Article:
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Old 04-15-2009, 03:11 PM   #1
riromero
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Default Any historical beer recipes?

I'm looking for some recipes for beers from history. I read that one of the staple foods for transatlantic trips to colonial America was beer because it didn't spoil and was nutritious. Evidently this beer was unhopped. I was thinking it might be fun to make some beers from history and it would be nice to have a recipe rather than just guesswork. Any ideas?


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Old 04-15-2009, 03:17 PM   #2
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i think i actually saw an ancient egyptian recipe, taken from heiroglyphs, on this board a few years back. maybe that is too old for you...but i will bet that there are recipes from our founding fathers out there somewhere if you have the perseverance to look for them.

here is the link to Thomas Jefferson's recipe:
http://www.homebrewtalk.com/f12/thom...son-ale-94598/


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Old 04-15-2009, 04:38 PM   #3
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Lithia Beer West Bend, WI
This beer is from my hometown, I'm not sure if you can track down a recipe though. The small Riverside Brewery/Restaurant in the Downtown area currently has a revisited version of this on tap. Tastes like a fuller bodied American Lager
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Old 04-15-2009, 04:39 PM   #4
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Here's one: http://www.homebrewtalk.com/f14/medi...iences-101776/
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Old 04-15-2009, 05:35 PM   #5
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Quote:
Originally Posted by riromero View Post
I'm looking for some recipes for beers from history. I read that one of the staple foods for transatlantic trips to colonial America was beer because it didn't spoil and was nutritious. Evidently this beer was unhopped. I was thinking it might be fun to make some beers from history and it would be nice to have a recipe rather than just guesswork. Any ideas?
You've just hit on my favorite subject.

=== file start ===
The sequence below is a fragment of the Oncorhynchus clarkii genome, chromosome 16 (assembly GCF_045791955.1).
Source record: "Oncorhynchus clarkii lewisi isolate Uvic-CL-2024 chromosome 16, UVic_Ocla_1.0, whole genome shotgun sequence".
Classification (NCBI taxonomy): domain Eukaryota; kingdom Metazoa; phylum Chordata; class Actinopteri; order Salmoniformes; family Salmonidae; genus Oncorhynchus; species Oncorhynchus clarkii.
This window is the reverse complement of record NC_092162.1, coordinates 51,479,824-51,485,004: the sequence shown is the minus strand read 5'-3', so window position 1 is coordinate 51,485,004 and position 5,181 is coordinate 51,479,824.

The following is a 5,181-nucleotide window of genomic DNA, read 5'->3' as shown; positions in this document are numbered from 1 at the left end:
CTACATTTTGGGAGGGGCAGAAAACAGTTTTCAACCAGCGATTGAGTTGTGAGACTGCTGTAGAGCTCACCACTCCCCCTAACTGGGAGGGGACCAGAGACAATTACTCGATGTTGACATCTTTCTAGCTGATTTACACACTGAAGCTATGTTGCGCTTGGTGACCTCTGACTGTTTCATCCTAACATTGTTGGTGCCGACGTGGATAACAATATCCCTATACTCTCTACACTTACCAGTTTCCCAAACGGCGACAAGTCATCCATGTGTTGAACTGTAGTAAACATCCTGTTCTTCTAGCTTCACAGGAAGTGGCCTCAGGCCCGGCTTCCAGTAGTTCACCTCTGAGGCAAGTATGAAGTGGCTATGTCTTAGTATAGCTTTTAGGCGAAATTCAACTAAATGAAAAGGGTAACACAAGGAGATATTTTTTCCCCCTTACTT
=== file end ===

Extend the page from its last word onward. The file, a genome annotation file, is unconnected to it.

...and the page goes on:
The Pilgrims didn't land at Plymouth because it was nice. They were aiming for Virginia. They landed at Plymouth because "...our victualls, being much spente, especially our Beere[...]" In fact, the Royal Navy experimented with malt extract in the 17th century; wort boiled to a paste consistency, meant to be reconstituted with fresh water in the West Indies and fermented aboard ship. Didn't work out, thankfully, otherwise they'd never have invented grog.

Trust me - that beer was hopped. Beer - that is, malt beverage brewed wit hops - was the dominant malt beverage in Europe at that time, and had been since the 14th century. There were pockets of ale - unbittered malt beverage - being brewed in backwater areas of the United Kingdom well into the 19th century, but that was a very, very isolated incidence.

I have a wide range of ideas for you. What are you looking to do? Redact a period recipe to see how it stacks up against what we think of as beer today? I can help you, but you've got to narrow it down, man!

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Old 04-15-2009, 05:55 PM   #6
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As an aside -- you might look around for clones or info on DogFish Head's "Midas Touch" My understanding is that it was recreated from samples found preserved at archeological digs... and it tastes pretty good to boot.
Midas Touch Golden Elixir - Dogfish Head Craft Brewery - BeerAdvocate
and
Midas Touch | Dogfish Head Craft Brewed Ales
-aaron
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Old 04-15-2009, 05:57 PM   #7
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Quote:
You've just hit on my favorite subject.
And Pandora's Box of Forbidden Treasures has just been opened.
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Old 04-15-2009, 05:59 PM   #8
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This is one of my favorite topic there is. I have done a handful of American throwback recipes...the most popular were the Kentucky Common and the Pre-prohibition Pilsner. As a matter of fact, I am brewing a historical porter tomorrow that should be a good representation of the Industrial era porters. I am even going to add a bit of Brett and wood to recreate the extended aging.
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Old 04-15-2009, 06:01 PM   #9
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I'd be very interested in your historical porter recipe, Tonedef.

History and brewing - what can be better?
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Old 04-15-2009, 06:04 PM   #10
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Quote:
Originally Posted by flyangler18 View Post
I'd be very interested in your historical porter recipe, Tonedef.

History and brewing - what can be better?
I am always hesitant to give out recipes before I have tasted them since that is far more important than and accurate grain inventory. I actually can't remember it exactly right now but I will check it when I get home...I will tell you that it contains generous portions of amber and brown malt with a bit of treacle. I will be using the Brett C. strain that Wyeast is offering presently.


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